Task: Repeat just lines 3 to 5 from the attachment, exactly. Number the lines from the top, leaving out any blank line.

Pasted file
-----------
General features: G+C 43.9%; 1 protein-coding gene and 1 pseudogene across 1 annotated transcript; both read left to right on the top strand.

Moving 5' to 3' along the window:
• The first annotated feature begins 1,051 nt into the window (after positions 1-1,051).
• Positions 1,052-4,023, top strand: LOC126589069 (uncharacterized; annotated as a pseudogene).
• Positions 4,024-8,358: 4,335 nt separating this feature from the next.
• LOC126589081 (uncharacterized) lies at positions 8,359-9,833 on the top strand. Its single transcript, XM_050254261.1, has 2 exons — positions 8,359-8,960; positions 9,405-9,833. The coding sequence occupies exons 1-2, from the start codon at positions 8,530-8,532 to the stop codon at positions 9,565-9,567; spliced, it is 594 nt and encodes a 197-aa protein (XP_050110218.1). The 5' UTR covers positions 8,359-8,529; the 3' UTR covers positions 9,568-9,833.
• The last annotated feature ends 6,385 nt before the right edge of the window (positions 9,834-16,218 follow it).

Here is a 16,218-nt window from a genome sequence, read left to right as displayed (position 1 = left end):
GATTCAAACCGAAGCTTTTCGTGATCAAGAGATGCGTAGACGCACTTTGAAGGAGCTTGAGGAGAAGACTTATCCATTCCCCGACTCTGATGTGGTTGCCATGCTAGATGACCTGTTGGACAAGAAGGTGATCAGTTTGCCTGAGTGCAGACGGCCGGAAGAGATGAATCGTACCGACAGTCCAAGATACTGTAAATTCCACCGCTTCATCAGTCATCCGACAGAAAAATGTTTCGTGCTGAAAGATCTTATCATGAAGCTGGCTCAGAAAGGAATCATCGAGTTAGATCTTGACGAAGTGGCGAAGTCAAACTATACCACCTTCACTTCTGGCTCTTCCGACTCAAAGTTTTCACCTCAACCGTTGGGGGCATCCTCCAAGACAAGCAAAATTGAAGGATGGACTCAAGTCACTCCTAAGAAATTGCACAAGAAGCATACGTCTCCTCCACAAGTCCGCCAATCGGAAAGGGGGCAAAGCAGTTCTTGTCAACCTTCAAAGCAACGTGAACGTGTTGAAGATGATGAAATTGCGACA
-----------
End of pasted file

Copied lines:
• The first annotated feature begins 1,051 nt into the window (after positions 1-1,051).
• Positions 1,052-4,023, top strand: LOC126589069 (uncharacterized; annotated as a pseudogene).
• Positions 4,024-8,358: 4,335 nt separating this feature from the next.